I am having backup which worked perfectly fine on V14 VM.

rsync -a --partial --inplace --numeric-ids --stats --human-readable –delete

It do copy on nfs mounted dir (NAS which is very quick).

rsync runs perfectly fine on large amount small files (backup on web). Very same command backup mails (where large files exist). As soon rsync picks up large file >2GB,  CPU quickly boost up beyond 100 and system freezes and get unresponsive. Only way is to restart from VM host. Host machine don’t show anything strange in CPU usage, neither NAS shows anything strange.

System logs don’t show anything useful (or I don’t understand where to look), system log just interrupted without log.

Did some google search, noting useful could find.

My set up is:
Host: Win10 (RAM 32GB,  i7-6700K ),  WM Workstation 14., 2 guests on it – one V15 (this) other V14 (very little recourses).

Guest: LAMP 15

Filesystem                       Size  Used Avail Use% Mounted on
udev                             3.9G     0  3.9G   0% /dev
tmpfs                            799M   12M  787M   2% /run
/dev/mapper/turnkeyvm-root       177G  123G   47G  73% /
tmpfs                            3.9G     0  3.9G   0% /dev/shm
tmpfs                            5.0M     0  5.0M   0% /run/lock
tmpfs                            3.9G     0  3.9G   0% /sys/fs/cgroup

No system manipulations made.

Any suggestions?

Jeremy Davis's picture

I did a quick google and found some similar reports (although not the same) but they were for much older versions of rsync. So I doubt they are related.

The fact that you said the exact same command works fine in v14.x suggests that there may be a regression in rsync. Although, having said that, I checked the Debian bug tracker and there doesn't appear to be anyone reporting a similar bug against rsync v3.1.2 (the version in Debian 9/Stretch / TurnKey v15.x). So that would suggest, that even if it is a regression, the circumstance must be pretty specific. Are there any other factors you think may be in play here? E.g. are they syncing to the same remote host? Are the same files being transferred? If not, perhaps try syncing across your 2 machines and see if that changes things. I.e. see if the problematic files are ok on v14.x and/or see if the ok files are a problem on v15.x.

I also suggest that you try increasing the verbosity of rsync and see if anything specific shows up. I.e. -v should give you more info than default, adding more v's should give even more info . I'm not sure how many v's it maxes out at, but the man page says this:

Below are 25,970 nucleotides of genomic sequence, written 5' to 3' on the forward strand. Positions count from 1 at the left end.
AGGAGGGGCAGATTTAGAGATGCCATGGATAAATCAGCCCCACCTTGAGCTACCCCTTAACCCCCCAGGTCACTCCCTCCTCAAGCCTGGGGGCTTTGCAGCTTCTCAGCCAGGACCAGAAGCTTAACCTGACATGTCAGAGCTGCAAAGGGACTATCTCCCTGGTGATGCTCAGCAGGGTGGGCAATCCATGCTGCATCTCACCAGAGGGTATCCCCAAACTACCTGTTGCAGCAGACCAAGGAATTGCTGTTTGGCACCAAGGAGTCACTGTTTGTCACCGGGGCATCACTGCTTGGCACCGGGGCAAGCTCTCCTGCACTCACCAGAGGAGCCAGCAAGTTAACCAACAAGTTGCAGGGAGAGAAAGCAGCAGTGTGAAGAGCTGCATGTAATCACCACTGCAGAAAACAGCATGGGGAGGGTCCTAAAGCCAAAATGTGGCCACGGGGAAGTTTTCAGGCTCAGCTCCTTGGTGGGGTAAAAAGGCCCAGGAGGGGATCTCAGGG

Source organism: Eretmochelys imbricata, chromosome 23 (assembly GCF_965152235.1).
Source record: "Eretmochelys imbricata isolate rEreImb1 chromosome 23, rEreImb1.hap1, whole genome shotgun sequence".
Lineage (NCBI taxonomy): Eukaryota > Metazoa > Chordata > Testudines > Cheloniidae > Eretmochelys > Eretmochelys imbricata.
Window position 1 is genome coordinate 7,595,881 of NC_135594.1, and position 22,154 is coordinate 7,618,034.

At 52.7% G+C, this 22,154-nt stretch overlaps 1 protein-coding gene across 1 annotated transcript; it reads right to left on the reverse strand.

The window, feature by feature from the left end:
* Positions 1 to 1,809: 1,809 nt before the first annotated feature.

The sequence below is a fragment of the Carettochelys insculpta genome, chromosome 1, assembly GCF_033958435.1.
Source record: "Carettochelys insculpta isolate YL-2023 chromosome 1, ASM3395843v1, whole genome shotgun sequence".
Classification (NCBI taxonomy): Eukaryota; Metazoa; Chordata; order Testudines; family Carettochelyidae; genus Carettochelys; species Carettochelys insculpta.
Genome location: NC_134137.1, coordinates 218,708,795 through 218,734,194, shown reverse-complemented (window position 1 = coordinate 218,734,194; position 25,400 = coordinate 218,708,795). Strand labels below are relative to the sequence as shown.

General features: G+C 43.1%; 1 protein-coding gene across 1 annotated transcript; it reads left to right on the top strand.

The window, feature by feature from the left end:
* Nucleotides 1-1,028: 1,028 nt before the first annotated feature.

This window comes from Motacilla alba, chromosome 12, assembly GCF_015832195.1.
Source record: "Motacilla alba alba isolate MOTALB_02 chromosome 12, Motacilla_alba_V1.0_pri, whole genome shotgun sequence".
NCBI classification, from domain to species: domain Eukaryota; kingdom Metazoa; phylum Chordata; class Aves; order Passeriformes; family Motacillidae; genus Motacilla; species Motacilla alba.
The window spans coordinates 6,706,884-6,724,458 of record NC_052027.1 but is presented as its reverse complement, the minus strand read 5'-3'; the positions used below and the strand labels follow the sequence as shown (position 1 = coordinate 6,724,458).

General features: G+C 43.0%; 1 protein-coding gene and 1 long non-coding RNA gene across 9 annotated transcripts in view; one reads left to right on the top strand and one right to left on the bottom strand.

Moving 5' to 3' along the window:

A single -v will give you information about what files are being transferred and a brief summary at the end. Two -v options will give you information on what files are being skipped and slightly more information at the end. More than two -v options should only be used if you are debugging rsync.

Regardless, it may be worth opening a bug against rsync on Debian. TurnKey is basically a customised Debian and we install rsync (plus most of the rest of the OS) directly from Debian repos. v14.x was based on Debian Jessie; v15.x is based on Debian Stretch. The rsync package maintainer(s) may have some further more specific guidance on troubleshooting and gathering further info.

If you've never reported a bug to Debian before, you might find it a bit bizarre (it's quite different to posting a bug on a web based bug tracker). Debian do provide a fair bit of documentation (e.g. see here, here and/or herre) but I just came across a video on YouTube which looks quite good (TBH I actually didn't watch it all - but it seemed pretty good).

Please post back on how your troubleshooting etc goes. I'll try to help out as much as I can.

You were right, there were one difference between deployment of v14 and v15. It was NAS itself, witch for V15 is brad new and super-fast connected with 1Gb line. As it appears, rsync by its nature tries to “eat as much it can” and for large files it boils I/O, hence CPU. And for VM it is even more dangerous, like in my case.

Solution is provided by rsync itself: use command - --bwlimit=KBPS (limit I/O bandwidth; KBytes per second).

This option allows you to specify a maximum transfer rate in kilobytes per second. This option is most effective when using rsync with large files (several megabytes and up). Due to the nature of rsync transfers, blocks of data are sent, then if rsync determines the transfer was too fast, it will wait before sending the next data block. The result is an average transfer rate equaling the specified limit. A value of zero specifies no limit.


Jeremy Davis's picture

Glad to hear that you managed to diagnose the issue and found a workaround. Thanks too for posting back. I'm sure that will help someone else. It's also good for me to be aware of! :)

Add new comment